His high tenor sounds like a cross between the voices of Loudon Wainwright III, Dan Fogelberg and especially Duncan Sheik. Much of the credit for the album must be shared with producer Kelley Dolan, who also sang and played keyboards and clarinet.
D'Alessio and Dolan create clever, clear-eyed arrangements from a wide variety of influences: gentle jazz, subtle Latin rhythms, pop standards, gentle folkie strumming. From the starkness of songs such as "Savor the Cold" and "Under Orion," to the urbane groove of "Love Is on the Way" (which sounds like the music of Steely Dan, sans the cynicism), it's a pleasing assortment of sounds. "Said Too Much" and "Year on Mars" are excellent examples of the sort of big-screen-scope pop songwriting that hasn't been in fashion for decades.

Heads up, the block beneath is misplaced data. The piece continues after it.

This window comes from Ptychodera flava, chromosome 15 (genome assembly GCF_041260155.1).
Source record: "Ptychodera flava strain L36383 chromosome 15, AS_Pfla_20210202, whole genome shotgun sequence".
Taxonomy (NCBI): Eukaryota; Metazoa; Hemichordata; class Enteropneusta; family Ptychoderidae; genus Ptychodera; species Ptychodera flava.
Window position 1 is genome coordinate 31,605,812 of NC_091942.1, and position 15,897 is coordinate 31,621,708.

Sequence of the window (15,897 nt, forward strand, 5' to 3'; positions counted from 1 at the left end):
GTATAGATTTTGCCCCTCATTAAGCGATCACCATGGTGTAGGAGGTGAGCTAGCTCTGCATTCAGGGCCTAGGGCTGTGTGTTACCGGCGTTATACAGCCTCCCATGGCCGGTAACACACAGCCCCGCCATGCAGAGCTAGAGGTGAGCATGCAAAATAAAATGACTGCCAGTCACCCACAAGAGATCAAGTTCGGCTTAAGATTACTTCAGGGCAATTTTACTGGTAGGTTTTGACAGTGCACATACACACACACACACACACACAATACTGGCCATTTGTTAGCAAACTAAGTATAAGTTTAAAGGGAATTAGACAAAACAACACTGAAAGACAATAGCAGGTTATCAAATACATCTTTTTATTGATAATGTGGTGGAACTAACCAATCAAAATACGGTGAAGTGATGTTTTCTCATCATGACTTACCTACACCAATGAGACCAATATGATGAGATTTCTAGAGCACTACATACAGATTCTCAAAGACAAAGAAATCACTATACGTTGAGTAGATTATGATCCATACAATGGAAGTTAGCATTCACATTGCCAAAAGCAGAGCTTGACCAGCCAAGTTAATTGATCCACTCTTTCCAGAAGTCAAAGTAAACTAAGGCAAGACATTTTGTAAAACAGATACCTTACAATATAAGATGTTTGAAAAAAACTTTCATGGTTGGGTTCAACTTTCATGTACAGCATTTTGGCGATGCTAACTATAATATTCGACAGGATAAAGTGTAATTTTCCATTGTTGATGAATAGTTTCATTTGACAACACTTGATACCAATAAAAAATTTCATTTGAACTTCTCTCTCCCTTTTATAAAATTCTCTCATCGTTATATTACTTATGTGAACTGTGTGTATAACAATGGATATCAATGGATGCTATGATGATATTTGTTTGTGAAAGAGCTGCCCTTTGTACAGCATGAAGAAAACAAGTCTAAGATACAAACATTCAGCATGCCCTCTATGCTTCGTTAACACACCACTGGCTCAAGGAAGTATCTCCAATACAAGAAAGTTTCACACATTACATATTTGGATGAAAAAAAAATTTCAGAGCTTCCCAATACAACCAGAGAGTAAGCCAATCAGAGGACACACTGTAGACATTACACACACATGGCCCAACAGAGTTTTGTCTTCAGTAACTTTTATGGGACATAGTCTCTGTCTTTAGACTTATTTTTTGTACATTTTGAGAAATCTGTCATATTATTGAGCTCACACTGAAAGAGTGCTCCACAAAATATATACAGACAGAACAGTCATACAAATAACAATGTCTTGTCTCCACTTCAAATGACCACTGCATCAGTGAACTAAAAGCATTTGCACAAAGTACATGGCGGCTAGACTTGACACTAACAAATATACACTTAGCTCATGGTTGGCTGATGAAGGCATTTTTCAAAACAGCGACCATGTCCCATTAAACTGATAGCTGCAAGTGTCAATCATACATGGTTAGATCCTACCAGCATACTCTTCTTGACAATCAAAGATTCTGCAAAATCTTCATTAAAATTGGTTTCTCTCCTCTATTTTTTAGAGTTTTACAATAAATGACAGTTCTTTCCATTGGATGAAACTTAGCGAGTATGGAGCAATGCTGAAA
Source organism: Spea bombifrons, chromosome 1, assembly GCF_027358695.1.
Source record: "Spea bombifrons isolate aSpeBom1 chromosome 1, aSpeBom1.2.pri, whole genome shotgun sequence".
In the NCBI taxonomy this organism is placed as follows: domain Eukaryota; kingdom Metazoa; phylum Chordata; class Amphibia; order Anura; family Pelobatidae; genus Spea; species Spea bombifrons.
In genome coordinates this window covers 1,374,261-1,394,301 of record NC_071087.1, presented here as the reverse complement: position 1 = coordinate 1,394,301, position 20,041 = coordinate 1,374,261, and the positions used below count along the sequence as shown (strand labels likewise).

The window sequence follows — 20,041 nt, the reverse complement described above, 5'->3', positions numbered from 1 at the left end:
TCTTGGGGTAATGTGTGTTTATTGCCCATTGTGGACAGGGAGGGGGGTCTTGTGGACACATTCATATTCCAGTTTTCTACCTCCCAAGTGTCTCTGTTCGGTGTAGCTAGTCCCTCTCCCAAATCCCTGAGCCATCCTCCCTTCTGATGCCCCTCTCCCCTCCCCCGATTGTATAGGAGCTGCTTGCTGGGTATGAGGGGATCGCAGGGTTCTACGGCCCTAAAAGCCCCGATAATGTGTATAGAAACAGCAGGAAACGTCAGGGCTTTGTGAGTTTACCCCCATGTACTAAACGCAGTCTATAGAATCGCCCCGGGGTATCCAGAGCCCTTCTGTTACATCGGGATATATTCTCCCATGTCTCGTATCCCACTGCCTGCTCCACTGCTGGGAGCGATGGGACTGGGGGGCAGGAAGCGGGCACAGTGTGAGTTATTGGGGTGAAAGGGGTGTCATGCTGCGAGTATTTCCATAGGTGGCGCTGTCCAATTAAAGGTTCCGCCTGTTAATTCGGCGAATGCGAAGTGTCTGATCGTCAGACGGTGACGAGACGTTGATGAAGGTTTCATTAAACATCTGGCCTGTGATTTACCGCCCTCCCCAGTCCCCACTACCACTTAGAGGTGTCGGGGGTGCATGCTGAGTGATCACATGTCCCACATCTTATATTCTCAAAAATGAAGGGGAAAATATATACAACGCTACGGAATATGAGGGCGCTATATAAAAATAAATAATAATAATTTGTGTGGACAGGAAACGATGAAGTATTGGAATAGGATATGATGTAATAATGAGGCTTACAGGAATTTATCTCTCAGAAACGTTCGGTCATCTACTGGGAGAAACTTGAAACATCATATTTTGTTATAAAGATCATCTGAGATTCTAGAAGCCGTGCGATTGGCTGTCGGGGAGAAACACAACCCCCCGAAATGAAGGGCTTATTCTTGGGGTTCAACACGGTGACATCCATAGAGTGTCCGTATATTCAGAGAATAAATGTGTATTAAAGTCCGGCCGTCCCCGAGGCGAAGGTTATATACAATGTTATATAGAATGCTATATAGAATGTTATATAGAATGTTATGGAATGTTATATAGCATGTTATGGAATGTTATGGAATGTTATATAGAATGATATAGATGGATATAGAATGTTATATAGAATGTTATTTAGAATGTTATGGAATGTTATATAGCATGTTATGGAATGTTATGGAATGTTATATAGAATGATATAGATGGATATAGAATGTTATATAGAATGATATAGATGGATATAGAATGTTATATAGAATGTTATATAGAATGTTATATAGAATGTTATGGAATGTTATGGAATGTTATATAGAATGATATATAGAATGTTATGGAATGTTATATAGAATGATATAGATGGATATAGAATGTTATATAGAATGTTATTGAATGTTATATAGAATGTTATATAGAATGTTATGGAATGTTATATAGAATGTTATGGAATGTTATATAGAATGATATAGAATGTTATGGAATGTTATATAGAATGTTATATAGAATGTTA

The album's highlight is "Blackout," a cutting rumination on how experiencing crises makes us more vulnerable and honest. It's an apt allegory for personal relationships, exploring how even in the aftermath of crisis, we are irrevocably changed.